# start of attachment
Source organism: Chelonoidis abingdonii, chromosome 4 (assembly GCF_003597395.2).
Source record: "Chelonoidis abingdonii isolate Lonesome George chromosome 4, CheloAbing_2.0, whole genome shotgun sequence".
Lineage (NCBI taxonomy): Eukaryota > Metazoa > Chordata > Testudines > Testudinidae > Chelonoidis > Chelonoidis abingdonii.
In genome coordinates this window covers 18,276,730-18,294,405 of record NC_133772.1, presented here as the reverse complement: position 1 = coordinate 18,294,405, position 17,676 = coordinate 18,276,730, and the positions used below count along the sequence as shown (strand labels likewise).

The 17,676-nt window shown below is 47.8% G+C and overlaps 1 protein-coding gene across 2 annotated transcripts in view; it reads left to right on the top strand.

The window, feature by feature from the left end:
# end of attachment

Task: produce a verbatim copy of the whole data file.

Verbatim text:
Source organism: Chelonoidis abingdonii, chromosome 4 (assembly GCF_003597395.2).
Source record: "Chelonoidis abingdonii isolate Lonesome George chromosome 4, CheloAbing_2.0, whole genome shotgun sequence".
Lineage (NCBI taxonomy): Eukaryota > Metazoa > Chordata > Testudines > Testudinidae > Chelonoidis > Chelonoidis abingdonii.
In genome coordinates this window covers 18,276,730-18,294,405 of record NC_133772.1, presented here as the reverse complement: position 1 = coordinate 18,294,405, position 17,676 = coordinate 18,276,730, and the positions used below count along the sequence as shown (strand labels likewise).

The 17,676-nt window shown below is 47.8% G+C and overlaps 1 protein-coding gene across 2 annotated transcripts in view; it reads left to right on the top strand.

The window, feature by feature from the left end: